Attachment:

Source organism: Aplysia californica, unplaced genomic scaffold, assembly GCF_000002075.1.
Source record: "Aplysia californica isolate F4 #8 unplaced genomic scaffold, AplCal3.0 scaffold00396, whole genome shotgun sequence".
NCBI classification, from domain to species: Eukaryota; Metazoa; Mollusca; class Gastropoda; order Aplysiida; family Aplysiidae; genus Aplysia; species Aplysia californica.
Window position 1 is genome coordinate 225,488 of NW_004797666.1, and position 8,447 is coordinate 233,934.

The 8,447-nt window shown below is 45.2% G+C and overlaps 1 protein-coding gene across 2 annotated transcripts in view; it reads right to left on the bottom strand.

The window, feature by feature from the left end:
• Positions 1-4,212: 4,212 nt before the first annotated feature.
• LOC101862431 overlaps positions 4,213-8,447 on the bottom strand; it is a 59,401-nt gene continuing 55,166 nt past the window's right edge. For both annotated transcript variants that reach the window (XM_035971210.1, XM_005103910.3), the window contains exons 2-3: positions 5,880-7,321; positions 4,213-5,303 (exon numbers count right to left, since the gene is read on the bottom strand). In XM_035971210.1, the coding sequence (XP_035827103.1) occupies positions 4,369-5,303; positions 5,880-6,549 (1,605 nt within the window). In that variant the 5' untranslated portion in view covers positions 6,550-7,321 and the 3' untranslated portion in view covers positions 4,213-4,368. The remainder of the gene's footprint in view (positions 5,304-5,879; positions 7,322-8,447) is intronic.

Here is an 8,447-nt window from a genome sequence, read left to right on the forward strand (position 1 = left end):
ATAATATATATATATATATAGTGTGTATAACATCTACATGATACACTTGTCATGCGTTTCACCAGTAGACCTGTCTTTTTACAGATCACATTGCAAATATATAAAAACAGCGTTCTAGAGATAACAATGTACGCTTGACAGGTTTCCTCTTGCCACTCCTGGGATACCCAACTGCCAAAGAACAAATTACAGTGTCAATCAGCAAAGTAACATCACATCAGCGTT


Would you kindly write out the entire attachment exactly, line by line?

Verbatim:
Source organism: Aplysia californica, unplaced genomic scaffold, assembly GCF_000002075.1.
Source record: "Aplysia californica isolate F4 #8 unplaced genomic scaffold, AplCal3.0 scaffold00396, whole genome shotgun sequence".
NCBI classification, from domain to species: Eukaryota; Metazoa; Mollusca; class Gastropoda; order Aplysiida; family Aplysiidae; genus Aplysia; species Aplysia californica.
Window position 1 is genome coordinate 225,488 of NW_004797666.1, and position 8,447 is coordinate 233,934.

The 8,447-nt window shown below is 45.2% G+C and overlaps 1 protein-coding gene across 2 annotated transcripts in view; it reads right to left on the bottom strand.

The window, feature by feature from the left end:
• Positions 1-4,212: 4,212 nt before the first annotated feature.
• LOC101862431 overlaps positions 4,213-8,447 on the bottom strand; it is a 59,401-nt gene continuing 55,166 nt past the window's right edge. For both annotated transcript variants that reach the window (XM_035971210.1, XM_005103910.3), the window contains exons 2-3: positions 5,880-7,321; positions 4,213-5,303 (exon numbers count right to left, since the gene is read on the bottom strand). In XM_035971210.1, the coding sequence (XP_035827103.1) occupies positions 4,369-5,303; positions 5,880-6,549 (1,605 nt within the window). In that variant the 5' untranslated portion in view covers positions 6,550-7,321 and the 3' untranslated portion in view covers positions 4,213-4,368. The remainder of the gene's footprint in view (positions 5,304-5,879; positions 7,322-8,447) is intronic.

Here is an 8,447-nt window from a genome sequence, read left to right on the forward strand (position 1 = left end):
ATAATATATATATATATATAGTGTGTATAACATCTACATGATACACTTGTCATGCGTTTCACCAGTAGACCTGTCTTTTTACAGATCACATTGCAAATATATAAAAACAGCGTTCTAGAGATAACAATGTACGCTTGACAGGTTTCCTCTTGCCACTCCTGGGATACCCAACTGCCAAAGAACAAATTACAGTGTCAATCAGCAAAGTAACATCACATCAGCGTT